Melissa  Kilday
about 4 years ago by Melissa Kilday

Gender Pay Gap

money, notes, coins, sterling, change

Gender Pay Gap has been a huge topic of debate and discussion in recent headlines and there’s a reason why, reports are showing just how shocking the difference in pay for male and female employees really is. Through the media attention this subject has received, many issues have been highlighted and organisations are starting to put changes in place to actively decrease significant pay gaps.

The Prime Minister, Theresa May has firmly committed herself to tackling the gender pay gap issues in this country - ‘A hundred years ago, some women first won the right to vote…But for all the welcome progress in the decades since, major injustices still hold too many women back…When I became Prime Minister, I committed myself to tackling the burning injustices which mar our society. One such is gender pay gap.’

As of 4th April 2018 all organisations with 250 or more employees had a legal obligation to publish a report on their gender pay gap. Disappointingly around 1,500 companies failed to meet this deadline and have/are currently being chased to fulfil this obligation, surprisingly Unite Trade Union are one of the organisations late to publish their report.

‘One organisation that missed the deadline was the Unite union, which belatedly published its figures on Thursday. The union, which describes itself as being "at the forefront of the trade union campaign to achieve equal pay", revealed that its female employees' median hourly pay was 29.6% lower than what male workers are paid.’ – BBC News

Following the published reports, figures have indicated that a massive 78% of organisations pay men more than women, 14% pay women more than men and only 8% are paying both men and women equally.

Many new sources broke the gender pay gap down by sector reporting the Finance industry have one of the largest pay gaps, being beaten only by the Construction industry. Reporting on both salary and bonuses paid, men have trumped women on both fronts in the financial sector.

‘Men are also paid higher bonuses than women … The Finance Sector has the biggest bonus gap, with women paid 35% less than men on average. In other words, sector-wide, for every £1 of bonus money paid to men working in finance, their female colleagues will take home just 65p.’ – BBC News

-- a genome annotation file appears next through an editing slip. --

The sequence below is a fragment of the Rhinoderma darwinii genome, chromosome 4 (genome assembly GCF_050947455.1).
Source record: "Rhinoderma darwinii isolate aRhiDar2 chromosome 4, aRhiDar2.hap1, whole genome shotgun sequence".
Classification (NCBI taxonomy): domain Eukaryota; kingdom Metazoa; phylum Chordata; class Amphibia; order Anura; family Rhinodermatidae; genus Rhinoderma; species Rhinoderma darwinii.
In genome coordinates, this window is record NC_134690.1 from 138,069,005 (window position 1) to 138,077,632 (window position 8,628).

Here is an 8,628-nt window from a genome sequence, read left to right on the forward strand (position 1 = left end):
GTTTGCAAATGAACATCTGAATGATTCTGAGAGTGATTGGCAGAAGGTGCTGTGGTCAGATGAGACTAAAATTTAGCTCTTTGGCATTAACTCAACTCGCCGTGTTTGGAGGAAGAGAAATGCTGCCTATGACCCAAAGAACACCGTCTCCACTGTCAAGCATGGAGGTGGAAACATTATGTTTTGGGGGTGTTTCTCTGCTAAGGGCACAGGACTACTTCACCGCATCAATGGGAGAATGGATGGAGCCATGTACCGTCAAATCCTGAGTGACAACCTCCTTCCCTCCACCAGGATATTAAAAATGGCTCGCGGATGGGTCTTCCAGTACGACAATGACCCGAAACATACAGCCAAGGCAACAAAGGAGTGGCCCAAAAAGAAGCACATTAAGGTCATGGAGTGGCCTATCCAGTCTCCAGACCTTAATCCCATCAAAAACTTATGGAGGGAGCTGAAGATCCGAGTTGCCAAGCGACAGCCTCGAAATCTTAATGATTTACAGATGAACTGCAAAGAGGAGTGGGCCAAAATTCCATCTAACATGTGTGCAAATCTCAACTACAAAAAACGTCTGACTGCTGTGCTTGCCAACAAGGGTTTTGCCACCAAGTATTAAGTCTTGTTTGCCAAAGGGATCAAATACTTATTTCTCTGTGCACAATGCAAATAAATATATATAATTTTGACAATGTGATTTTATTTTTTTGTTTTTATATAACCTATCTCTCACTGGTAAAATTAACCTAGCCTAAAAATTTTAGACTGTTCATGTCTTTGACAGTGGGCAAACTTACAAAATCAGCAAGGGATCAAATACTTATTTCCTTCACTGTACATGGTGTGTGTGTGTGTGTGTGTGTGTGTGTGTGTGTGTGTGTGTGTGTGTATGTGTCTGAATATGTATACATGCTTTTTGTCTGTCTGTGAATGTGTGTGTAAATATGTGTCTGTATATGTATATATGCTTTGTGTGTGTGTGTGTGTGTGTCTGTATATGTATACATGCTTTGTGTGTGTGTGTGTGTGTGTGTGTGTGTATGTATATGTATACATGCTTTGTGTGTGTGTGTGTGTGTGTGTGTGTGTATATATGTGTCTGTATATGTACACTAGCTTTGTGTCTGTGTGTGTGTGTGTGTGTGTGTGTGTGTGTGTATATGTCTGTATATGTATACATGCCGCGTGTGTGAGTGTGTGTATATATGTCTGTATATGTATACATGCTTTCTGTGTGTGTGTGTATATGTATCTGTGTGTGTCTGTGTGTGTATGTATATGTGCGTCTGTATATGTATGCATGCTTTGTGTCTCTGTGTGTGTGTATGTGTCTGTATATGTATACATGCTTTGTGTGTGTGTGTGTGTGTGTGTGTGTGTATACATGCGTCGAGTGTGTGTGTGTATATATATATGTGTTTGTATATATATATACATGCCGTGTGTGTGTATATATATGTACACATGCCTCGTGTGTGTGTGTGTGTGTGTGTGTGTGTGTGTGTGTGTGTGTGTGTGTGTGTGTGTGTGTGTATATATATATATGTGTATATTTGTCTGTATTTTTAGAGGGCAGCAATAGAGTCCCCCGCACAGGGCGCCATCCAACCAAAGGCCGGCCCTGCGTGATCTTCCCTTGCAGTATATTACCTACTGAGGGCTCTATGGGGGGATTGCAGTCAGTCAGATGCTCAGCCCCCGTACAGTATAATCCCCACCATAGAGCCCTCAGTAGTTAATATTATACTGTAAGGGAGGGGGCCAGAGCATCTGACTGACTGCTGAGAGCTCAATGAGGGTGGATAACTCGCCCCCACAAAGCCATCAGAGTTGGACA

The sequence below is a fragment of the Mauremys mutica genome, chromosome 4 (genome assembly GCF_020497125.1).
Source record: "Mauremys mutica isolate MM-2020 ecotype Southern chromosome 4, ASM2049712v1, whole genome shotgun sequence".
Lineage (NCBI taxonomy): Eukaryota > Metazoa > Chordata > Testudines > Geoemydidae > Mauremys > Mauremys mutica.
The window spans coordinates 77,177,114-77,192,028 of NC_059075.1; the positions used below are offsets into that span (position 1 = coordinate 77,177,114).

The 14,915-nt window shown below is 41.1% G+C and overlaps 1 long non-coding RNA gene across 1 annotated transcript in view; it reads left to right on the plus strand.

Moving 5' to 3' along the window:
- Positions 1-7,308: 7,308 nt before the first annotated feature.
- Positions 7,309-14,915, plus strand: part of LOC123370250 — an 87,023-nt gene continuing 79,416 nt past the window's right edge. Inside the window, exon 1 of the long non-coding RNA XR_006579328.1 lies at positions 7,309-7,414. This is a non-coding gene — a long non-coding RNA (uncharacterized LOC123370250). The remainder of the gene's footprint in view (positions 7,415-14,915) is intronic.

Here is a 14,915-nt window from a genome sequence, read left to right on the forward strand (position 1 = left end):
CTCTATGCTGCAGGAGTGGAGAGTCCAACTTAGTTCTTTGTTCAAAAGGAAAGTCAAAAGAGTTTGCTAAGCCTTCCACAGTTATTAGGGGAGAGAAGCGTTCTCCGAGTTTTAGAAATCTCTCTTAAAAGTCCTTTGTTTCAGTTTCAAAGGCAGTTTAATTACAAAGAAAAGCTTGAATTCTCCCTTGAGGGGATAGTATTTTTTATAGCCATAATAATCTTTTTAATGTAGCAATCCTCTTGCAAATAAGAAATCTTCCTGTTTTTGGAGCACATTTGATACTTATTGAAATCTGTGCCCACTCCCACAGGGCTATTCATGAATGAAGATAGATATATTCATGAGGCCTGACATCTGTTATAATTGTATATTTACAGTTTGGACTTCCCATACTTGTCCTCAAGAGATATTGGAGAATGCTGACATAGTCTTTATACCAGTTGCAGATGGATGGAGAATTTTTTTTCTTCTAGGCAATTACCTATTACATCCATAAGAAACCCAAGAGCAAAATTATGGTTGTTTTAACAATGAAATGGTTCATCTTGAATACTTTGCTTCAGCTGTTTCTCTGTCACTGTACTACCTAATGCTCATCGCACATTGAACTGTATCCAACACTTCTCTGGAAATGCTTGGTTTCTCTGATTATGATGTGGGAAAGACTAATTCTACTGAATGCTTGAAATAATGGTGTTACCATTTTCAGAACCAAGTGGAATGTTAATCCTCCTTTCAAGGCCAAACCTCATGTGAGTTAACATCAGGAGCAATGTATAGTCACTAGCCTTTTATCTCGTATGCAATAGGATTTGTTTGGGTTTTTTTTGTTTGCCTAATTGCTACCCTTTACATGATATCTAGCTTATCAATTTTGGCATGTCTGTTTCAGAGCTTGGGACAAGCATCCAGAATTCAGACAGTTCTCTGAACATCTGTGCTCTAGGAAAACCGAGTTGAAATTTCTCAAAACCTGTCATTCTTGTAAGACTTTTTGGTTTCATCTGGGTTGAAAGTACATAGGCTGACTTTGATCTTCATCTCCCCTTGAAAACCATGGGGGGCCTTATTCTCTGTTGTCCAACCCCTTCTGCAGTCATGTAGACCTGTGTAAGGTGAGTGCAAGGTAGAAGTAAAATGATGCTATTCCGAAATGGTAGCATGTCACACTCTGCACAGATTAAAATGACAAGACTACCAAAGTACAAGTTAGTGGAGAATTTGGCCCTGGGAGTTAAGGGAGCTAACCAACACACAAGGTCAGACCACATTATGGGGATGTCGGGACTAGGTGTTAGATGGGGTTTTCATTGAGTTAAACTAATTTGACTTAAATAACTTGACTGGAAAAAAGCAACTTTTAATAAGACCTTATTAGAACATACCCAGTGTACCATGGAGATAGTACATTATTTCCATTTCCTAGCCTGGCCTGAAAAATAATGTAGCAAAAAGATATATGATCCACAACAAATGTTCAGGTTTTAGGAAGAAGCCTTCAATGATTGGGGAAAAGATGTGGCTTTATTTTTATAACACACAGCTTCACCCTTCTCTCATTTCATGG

The recent reports have also highlighted an education company, Yellow Dot that are currently paying female workers 81% on average more than their male colleagues. They have stated they are aware of the pay gap issues in their business and are highly committed to fairness.

By ordering large businesses to publish their gender pay gaps it has left no hiding place for these findings and as a consequence we are now seeing organisations with particularly big gaps publicly committing themselves to change with big players like RBS (Royal Bank of Scotland) hoping to achieve full gender pay balance by 2030.

In her efforts to tackle gender pay gap, Theresa May is asking Dads to take on extra parental responsibility allowing Mums to be more available for career opportunities, ‘We must encourage fathers to share caring roles more fairly, through initiatives such as shared parental leave, and promote schemes for mothers returning to work.’ This spurred on the question of…If men are currently earning more than women, can families afford Dad’s to take a step back on their career ladder to allow a potential increase in earnings for Mums? Is the real answer to improving the pay gap for employers to be more flexible?

Offering flexible working conditions for more senior and management roles can open opportunities out to working mum’s and encourages employers to adopt a more relaxed view on progressing or taking on female employers that may require flexibly in the future. Making it easier for women to climb the career ladder by taking small steps like this can result in significant progression towards gender pay balance.

Take a look at the BBC News report that highlights the findings of the recent gender pay gap figures and find out how big the pay gap is at your organisation -